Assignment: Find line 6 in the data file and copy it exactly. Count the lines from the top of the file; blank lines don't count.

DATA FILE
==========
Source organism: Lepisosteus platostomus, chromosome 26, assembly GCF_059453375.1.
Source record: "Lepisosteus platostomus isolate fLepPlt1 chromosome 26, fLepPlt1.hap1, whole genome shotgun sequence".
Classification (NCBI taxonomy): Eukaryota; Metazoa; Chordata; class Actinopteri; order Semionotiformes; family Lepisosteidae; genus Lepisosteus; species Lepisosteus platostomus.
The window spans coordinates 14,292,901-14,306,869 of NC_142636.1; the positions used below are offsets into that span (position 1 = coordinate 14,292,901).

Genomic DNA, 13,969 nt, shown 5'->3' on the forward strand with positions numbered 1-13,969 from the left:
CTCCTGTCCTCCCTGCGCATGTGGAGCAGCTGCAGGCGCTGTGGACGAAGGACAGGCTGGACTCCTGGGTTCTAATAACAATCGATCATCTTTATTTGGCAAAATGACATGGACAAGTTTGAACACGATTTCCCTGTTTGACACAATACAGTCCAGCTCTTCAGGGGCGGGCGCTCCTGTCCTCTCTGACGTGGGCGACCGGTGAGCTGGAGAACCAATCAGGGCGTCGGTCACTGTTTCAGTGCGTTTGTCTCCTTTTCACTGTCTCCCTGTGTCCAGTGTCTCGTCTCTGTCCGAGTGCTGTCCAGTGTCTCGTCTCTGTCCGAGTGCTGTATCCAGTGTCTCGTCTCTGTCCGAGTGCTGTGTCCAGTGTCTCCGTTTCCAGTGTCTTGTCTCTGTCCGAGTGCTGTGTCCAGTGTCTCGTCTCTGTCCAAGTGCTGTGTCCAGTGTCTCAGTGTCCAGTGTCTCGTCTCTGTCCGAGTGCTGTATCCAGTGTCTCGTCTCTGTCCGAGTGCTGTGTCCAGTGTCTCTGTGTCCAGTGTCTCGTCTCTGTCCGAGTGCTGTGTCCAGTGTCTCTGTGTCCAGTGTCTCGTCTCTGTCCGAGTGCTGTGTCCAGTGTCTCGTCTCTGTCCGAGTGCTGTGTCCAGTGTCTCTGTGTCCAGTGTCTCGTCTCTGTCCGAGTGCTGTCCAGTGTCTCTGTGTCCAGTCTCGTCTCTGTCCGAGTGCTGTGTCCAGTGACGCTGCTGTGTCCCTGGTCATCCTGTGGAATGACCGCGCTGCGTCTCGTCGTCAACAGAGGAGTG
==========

CTCCTGTCCTCCCTGCGCATGTGGAGCAGCTGCAGGCGCTGTGGACGAAGGACAGGCTGGACTCCTGGGTTCTAATAACAATCGATCATCTTTATTTGGCAAAATGACATGGACAAGTTTGAACACGATTTCCCTGTTTGACACAATACAGTCCAGCTCTTCAGGGGCGGGCGCTCCTGTCCTCTCTGACGTGGGCGACCGGTGAGCTGGAGAACCAATCAGGGCGTCGGTCACTGTTTCAGTGCGTTTGTCTCCTTTTCACTGTCTCCCTGTGTCCAGTGTCTCGTCTCTGTCCGAGTGCTGTCCAGTGTCTCGTCTCTGTCCGAGTGCTGTATCCAGTGTCTCGTCTCTGTCCGAGTGCTGTGTCCAGTGTCTCCGTTTCCAGTGTCTTGTCTCTGTCCGAGTGCTGTGTCCAGTGTCTCGTCTCTGTCCAAGTGCTGTGTCCAGTGTCTCAGTGTCCAGTGTCTCGTCTCTGTCCGAGTGCTGTATCCAGTGTCTCGTCTCTGTCCGAGTGCTGTGTCCAGTGTCTCTGTGTCCAGTGTCTCGTCTCTGTCCGAGTGCTGTGTCCAGTGTCTCTGTGTCCAGTGTCTCGTCTCTGTCCGAGTGCTGTGTCCAGTGTCTCGTCTCTGTCCGAGTGCTGTGTCCAGTGTCTCTGTGTCCAGTGTCTCGTCTCTGTCCGAGTGCTGTCCAGTGTCTCTGTGTCCAGTCTCGTCTCTGTCCGAGTGCTGTGTCCAGTGACGCTGCTGTGTCCCTGGTCATCCTGTGGAATGACCGCGCTGCGTCTCGTCGTCAACAGAGGAGTG